The number of FTSE 350 companies with a director of colour on the board has jumped by 108 per cent this year to 123.
This means that around 45 per cent of FTSE 350 companies now have a director of colour on the board, up from just over a fifth one year ago data from Thomson Reuters has shown. While steps are being made in the right direction researchers warned that FTSE companies have a long way to go in pursuit of gender and racial equality.
Hilary Owens Gray, director of practical law at Thomson Reuters says: “FTSE 350 companies are taking great strides to increase diversity at board level. However, there is more progress to be made.”
Owens noted that while female representation on boards has dramatically increased in the past year, at executive level it has remained stagnant with data showing that women are under-represented across FTSE 100 companies.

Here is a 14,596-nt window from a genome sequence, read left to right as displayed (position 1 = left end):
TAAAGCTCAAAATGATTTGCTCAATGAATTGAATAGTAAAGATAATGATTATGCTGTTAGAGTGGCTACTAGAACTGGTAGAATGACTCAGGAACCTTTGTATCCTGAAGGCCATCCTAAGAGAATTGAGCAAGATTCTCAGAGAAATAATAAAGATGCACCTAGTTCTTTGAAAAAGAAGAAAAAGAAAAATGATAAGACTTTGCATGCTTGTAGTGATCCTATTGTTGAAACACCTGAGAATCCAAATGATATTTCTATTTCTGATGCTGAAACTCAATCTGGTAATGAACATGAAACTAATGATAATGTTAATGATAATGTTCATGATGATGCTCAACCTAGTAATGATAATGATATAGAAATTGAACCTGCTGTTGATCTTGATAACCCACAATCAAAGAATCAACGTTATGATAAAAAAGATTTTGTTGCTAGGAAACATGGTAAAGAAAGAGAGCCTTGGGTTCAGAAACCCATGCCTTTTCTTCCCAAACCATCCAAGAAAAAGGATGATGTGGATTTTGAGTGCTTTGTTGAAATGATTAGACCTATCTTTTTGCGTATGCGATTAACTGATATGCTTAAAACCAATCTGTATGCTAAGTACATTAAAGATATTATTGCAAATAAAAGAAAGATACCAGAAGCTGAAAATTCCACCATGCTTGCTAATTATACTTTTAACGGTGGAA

Just 402 women hold directorships across FTSE 100 boards, representing 39 per cent of all directorship positions. A mere 14 per cent of executive roles across the FTSE 100 are held by women and only 16 FTSE 100 companies now have equal representation at board level.
“It is important that companies continue to make improvements in this area, as there seems to be no slowing in the drivers for increased board and leadership diversity, including pressure from politicians and regulators. Evidence shows that more diverse businesses can be more successful businesses and ultimately deliver better long-term returns for shareholders,” Owens continued.
In order to push companies towards better representation the UK’s financial watchdog launched a consultation into diversity on boards and executive committee.
The FCA has proposed amendments to listing rules, disclosure guidance and transparency rules which would require companies to publish details of gender and ethnic minority representation on their boards.